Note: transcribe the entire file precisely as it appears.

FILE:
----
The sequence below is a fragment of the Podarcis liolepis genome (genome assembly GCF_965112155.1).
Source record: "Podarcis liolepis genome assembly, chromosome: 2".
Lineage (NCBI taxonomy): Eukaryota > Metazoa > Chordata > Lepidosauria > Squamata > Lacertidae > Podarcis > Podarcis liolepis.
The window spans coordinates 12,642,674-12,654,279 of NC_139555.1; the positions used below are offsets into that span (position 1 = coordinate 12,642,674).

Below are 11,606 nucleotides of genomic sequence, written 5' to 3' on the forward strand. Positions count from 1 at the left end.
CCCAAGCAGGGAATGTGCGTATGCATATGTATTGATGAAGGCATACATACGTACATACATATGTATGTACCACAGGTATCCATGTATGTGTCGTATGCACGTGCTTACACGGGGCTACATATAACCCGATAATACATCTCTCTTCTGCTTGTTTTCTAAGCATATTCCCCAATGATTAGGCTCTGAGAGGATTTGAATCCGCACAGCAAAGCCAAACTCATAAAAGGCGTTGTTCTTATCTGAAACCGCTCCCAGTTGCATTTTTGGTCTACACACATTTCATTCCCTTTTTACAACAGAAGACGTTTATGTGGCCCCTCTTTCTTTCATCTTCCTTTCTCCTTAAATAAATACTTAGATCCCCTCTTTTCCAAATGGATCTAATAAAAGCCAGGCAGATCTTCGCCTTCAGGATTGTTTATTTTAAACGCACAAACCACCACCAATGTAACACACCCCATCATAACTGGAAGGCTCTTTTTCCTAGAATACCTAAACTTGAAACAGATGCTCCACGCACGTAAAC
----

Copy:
The sequence below is a fragment of the Podarcis liolepis genome (genome assembly GCF_965112155.1).
Source record: "Podarcis liolepis genome assembly, chromosome: 2".
Lineage (NCBI taxonomy): Eukaryota > Metazoa > Chordata > Lepidosauria > Squamata > Lacertidae > Podarcis > Podarcis liolepis.
The window spans coordinates 12,642,674-12,654,279 of NC_139555.1; the positions used below are offsets into that span (position 1 = coordinate 12,642,674).

Below are 11,606 nucleotides of genomic sequence, written 5' to 3' on the forward strand. Positions count from 1 at the left end.
CCCAAGCAGGGAATGTGCGTATGCATATGTATTGATGAAGGCATACATACGTACATACATATGTATGTACCACAGGTATCCATGTATGTGTCGTATGCACGTGCTTACACGGGGCTACATATAACCCGATAATACATCTCTCTTCTGCTTGTTTTCTAAGCATATTCCCCAATGATTAGGCTCTGAGAGGATTTGAATCCGCACAGCAAAGCCAAACTCATAAAAGGCGTTGTTCTTATCTGAAACCGCTCCCAGTTGCATTTTTGGTCTACACACATTTCATTCCCTTTTTACAACAGAAGACGTTTATGTGGCCCCTCTTTCTTTCATCTTCCTTTCTCCTTAAATAAATACTTAGATCCCCTCTTTTCCAAATGGATCTAATAAAAGCCAGGCAGATCTTCGCCTTCAGGATTGTTTATTTTAAACGCACAAACCACCACCAATGTAACACACCCCATCATAACTGGAAGGCTCTTTTTCCTAGAATACCTAAACTTGAAACAGATGCTCCACGCACGTAAAC